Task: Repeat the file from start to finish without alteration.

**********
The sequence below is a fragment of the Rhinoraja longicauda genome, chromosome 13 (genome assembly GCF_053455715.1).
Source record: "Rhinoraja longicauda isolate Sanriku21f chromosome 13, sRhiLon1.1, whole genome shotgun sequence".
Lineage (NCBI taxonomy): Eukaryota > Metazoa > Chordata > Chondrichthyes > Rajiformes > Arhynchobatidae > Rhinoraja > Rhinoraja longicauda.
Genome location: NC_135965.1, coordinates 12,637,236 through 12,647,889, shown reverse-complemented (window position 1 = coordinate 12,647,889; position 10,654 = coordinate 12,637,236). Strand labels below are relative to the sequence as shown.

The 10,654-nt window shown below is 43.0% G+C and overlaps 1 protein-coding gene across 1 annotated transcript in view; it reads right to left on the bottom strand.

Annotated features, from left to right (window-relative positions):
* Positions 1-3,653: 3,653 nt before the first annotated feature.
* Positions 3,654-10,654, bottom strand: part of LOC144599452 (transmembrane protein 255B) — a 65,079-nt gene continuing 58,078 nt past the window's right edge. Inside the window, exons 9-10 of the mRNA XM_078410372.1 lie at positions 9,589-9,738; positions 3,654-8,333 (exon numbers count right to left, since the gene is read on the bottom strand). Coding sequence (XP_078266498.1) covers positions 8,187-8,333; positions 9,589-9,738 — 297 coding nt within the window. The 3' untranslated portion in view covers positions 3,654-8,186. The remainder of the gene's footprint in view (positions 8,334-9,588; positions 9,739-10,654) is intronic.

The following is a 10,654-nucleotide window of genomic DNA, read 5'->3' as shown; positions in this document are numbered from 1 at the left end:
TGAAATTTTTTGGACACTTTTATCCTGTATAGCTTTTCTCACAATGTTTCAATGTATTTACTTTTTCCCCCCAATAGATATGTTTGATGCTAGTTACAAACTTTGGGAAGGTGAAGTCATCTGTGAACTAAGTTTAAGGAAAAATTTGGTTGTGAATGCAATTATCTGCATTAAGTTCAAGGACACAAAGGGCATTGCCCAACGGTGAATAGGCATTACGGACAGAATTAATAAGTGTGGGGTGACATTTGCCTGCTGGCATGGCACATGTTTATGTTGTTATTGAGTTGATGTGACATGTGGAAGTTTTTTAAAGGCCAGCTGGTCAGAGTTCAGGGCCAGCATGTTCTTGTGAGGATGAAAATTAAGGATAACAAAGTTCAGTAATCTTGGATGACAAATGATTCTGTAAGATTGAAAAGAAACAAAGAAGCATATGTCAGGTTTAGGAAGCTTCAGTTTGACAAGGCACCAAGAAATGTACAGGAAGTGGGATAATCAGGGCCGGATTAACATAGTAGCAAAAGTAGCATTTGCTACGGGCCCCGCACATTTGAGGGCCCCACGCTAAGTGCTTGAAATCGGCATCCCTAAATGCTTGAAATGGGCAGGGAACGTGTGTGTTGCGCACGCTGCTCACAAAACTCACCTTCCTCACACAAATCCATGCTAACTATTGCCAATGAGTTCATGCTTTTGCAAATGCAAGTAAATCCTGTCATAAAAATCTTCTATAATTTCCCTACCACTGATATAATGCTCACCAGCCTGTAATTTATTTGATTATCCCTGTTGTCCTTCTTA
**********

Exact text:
The sequence below is a fragment of the Rhinoraja longicauda genome, chromosome 13 (genome assembly GCF_053455715.1).
Source record: "Rhinoraja longicauda isolate Sanriku21f chromosome 13, sRhiLon1.1, whole genome shotgun sequence".
Lineage (NCBI taxonomy): Eukaryota > Metazoa > Chordata > Chondrichthyes > Rajiformes > Arhynchobatidae > Rhinoraja > Rhinoraja longicauda.
Genome location: NC_135965.1, coordinates 12,637,236 through 12,647,889, shown reverse-complemented (window position 1 = coordinate 12,647,889; position 10,654 = coordinate 12,637,236). Strand labels below are relative to the sequence as shown.

The 10,654-nt window shown below is 43.0% G+C and overlaps 1 protein-coding gene across 1 annotated transcript in view; it reads right to left on the bottom strand.

Annotated features, from left to right (window-relative positions):
* Positions 1-3,653: 3,653 nt before the first annotated feature.
* Positions 3,654-10,654, bottom strand: part of LOC144599452 (transmembrane protein 255B) — a 65,079-nt gene continuing 58,078 nt past the window's right edge. Inside the window, exons 9-10 of the mRNA XM_078410372.1 lie at positions 9,589-9,738; positions 3,654-8,333 (exon numbers count right to left, since the gene is read on the bottom strand). Coding sequence (XP_078266498.1) covers positions 8,187-8,333; positions 9,589-9,738 — 297 coding nt within the window. The 3' untranslated portion in view covers positions 3,654-8,186. The remainder of the gene's footprint in view (positions 8,334-9,588; positions 9,739-10,654) is intronic.

The following is a 10,654-nucleotide window of genomic DNA, read 5'->3' as shown; positions in this document are numbered from 1 at the left end:
TGAAATTTTTTGGACACTTTTATCCTGTATAGCTTTTCTCACAATGTTTCAATGTATTTACTTTTTCCCCCCAATAGATATGTTTGATGCTAGTTACAAACTTTGGGAAGGTGAAGTCATCTGTGAACTAAGTTTAAGGAAAAATTTGGTTGTGAATGCAATTATCTGCATTAAGTTCAAGGACACAAAGGGCATTGCCCAACGGTGAATAGGCATTACGGACAGAATTAATAAGTGTGGGGTGACATTTGCCTGCTGGCATGGCACATGTTTATGTTGTTATTGAGTTGATGTGACATGTGGAAGTTTTTTAAAGGCCAGCTGGTCAGAGTTCAGGGCCAGCATGTTCTTGTGAGGATGAAAATTAAGGATAACAAAGTTCAGTAATCTTGGATGACAAATGATTCTGTAAGATTGAAAAGAAACAAAGAAGCATATGTCAGGTTTAGGAAGCTTCAGTTTGACAAGGCACCAAGAAATGTACAGGAAGTGGGATAATCAGGGCCGGATTAACATAGTAGCAAAAGTAGCATTTGCTACGGGCCCCGCACATTTGAGGGCCCCACGCTAAGTGCTTGAAATCGGCATCCCTAAATGCTTGAAATGGGCAGGGAACGTGTGTGTTGCGCACGCTGCTCACAAAACTCACCTTCCTCACACAAATCCATGCTAACTATTGCCAATGAGTTCATGCTTTTGCAAATGCAAGTAAATCCTGTCATAAAAATCTTCTATAATTTCCCTACCACTGATATAATGCTCACCAGCCTGTAATTTATTTGATTATCCCTGTTGTCCTTCTTA